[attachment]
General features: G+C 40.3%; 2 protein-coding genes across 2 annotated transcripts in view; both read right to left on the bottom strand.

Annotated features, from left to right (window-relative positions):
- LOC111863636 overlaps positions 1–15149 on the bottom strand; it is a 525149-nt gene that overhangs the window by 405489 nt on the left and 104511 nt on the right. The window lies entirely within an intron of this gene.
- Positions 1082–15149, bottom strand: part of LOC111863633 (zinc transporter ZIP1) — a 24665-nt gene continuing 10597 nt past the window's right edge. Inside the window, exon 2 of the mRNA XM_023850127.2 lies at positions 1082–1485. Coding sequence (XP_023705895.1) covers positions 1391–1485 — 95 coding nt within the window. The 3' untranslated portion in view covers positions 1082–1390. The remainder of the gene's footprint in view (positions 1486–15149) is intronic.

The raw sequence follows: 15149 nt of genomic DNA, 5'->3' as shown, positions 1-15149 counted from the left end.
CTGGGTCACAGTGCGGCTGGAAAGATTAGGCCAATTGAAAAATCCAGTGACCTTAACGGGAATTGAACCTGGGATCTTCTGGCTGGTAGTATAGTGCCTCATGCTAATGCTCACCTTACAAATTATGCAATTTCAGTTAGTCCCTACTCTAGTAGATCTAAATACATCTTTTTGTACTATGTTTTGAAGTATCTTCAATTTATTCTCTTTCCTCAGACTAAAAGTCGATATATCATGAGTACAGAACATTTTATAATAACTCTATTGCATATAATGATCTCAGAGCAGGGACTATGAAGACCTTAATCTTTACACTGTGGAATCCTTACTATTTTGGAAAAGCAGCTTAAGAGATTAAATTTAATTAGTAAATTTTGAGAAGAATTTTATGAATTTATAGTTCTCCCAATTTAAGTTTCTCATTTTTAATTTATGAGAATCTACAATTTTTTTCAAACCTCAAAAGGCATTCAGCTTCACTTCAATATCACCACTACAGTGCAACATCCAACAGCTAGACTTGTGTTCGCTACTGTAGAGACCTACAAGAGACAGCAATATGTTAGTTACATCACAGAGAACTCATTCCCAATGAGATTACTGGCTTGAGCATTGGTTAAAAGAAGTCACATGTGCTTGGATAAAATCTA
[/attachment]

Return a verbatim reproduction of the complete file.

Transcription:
General features: G+C 40.3%; 2 protein-coding genes across 2 annotated transcripts in view; both read right to left on the bottom strand.

Annotated features, from left to right (window-relative positions):
- LOC111863636 overlaps positions 1–15149 on the bottom strand; it is a 525149-nt gene that overhangs the window by 405489 nt on the left and 104511 nt on the right. The window lies entirely within an intron of this gene.
- Positions 1082–15149, bottom strand: part of LOC111863633 (zinc transporter ZIP1) — a 24665-nt gene continuing 10597 nt past the window's right edge. Inside the window, exon 2 of the mRNA XM_023850127.2 lies at positions 1082–1485. Coding sequence (XP_023705895.1) covers positions 1391–1485 — 95 coding nt within the window. The 3' untranslated portion in view covers positions 1082–1390. The remainder of the gene's footprint in view (positions 1486–15149) is intronic.

The raw sequence follows: 15149 nt of genomic DNA, 5'->3' as shown, positions 1-15149 counted from the left end.
CTGGGTCACAGTGCGGCTGGAAAGATTAGGCCAATTGAAAAATCCAGTGACCTTAACGGGAATTGAACCTGGGATCTTCTGGCTGGTAGTATAGTGCCTCATGCTAATGCTCACCTTACAAATTATGCAATTTCAGTTAGTCCCTACTCTAGTAGATCTAAATACATCTTTTTGTACTATGTTTTGAAGTATCTTCAATTTATTCTCTTTCCTCAGACTAAAAGTCGATATATCATGAGTACAGAACATTTTATAATAACTCTATTGCATATAATGATCTCAGAGCAGGGACTATGAAGACCTTAATCTTTACACTGTGGAATCCTTACTATTTTGGAAAAGCAGCTTAAGAGATTAAATTTAATTAGTAAATTTTGAGAAGAATTTTATGAATTTATAGTTCTCCCAATTTAAGTTTCTCATTTTTAATTTATGAGAATCTACAATTTTTTTCAAACCTCAAAAGGCATTCAGCTTCACTTCAATATCACCACTACAGTGCAACATCCAACAGCTAGACTTGTGTTCGCTACTGTAGAGACCTACAAGAGACAGCAATATGTTAGTTACATCACAGAGAACTCATTCCCAATGAGATTACTGGCTTGAGCATTGGTTAAAAGAAGTCACATGTGCTTGGATAAAATCTA